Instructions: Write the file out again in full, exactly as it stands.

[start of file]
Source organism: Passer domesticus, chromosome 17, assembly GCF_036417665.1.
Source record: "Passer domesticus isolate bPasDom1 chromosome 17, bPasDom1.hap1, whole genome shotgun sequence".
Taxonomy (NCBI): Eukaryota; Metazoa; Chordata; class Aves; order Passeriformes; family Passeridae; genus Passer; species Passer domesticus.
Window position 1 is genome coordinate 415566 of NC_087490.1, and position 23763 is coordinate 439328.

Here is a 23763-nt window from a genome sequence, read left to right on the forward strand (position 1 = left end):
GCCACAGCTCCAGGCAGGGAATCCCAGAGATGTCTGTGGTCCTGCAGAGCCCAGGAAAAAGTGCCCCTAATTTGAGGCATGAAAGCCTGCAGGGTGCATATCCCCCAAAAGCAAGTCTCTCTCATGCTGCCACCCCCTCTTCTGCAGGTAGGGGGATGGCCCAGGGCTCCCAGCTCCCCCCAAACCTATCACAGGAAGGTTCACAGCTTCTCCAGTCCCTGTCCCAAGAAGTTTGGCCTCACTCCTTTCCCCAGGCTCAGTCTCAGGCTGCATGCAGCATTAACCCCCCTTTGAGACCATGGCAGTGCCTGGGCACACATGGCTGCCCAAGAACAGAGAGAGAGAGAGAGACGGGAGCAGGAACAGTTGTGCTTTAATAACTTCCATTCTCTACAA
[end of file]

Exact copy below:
Source organism: Passer domesticus, chromosome 17, assembly GCF_036417665.1.
Source record: "Passer domesticus isolate bPasDom1 chromosome 17, bPasDom1.hap1, whole genome shotgun sequence".
Taxonomy (NCBI): Eukaryota; Metazoa; Chordata; class Aves; order Passeriformes; family Passeridae; genus Passer; species Passer domesticus.
Window position 1 is genome coordinate 415566 of NC_087490.1, and position 23763 is coordinate 439328.

Here is a 23763-nt window from a genome sequence, read left to right on the forward strand (position 1 = left end):
GCCACAGCTCCAGGCAGGGAATCCCAGAGATGTCTGTGGTCCTGCAGAGCCCAGGAAAAAGTGCCCCTAATTTGAGGCATGAAAGCCTGCAGGGTGCATATCCCCCAAAAGCAAGTCTCTCTCATGCTGCCACCCCCTCTTCTGCAGGTAGGGGGATGGCCCAGGGCTCCCAGCTCCCCCCAAACCTATCACAGGAAGGTTCACAGCTTCTCCAGTCCCTGTCCCAAGAAGTTTGGCCTCACTCCTTTCCCCAGGCTCAGTCTCAGGCTGCATGCAGCATTAACCCCCCTTTGAGACCATGGCAGTGCCTGGGCACACATGGCTGCCCAAGAACAGAGAGAGAGAGAGAGACGGGAGCAGGAACAGTTGTGCTTTAATAACTTCCATTCTCTACAA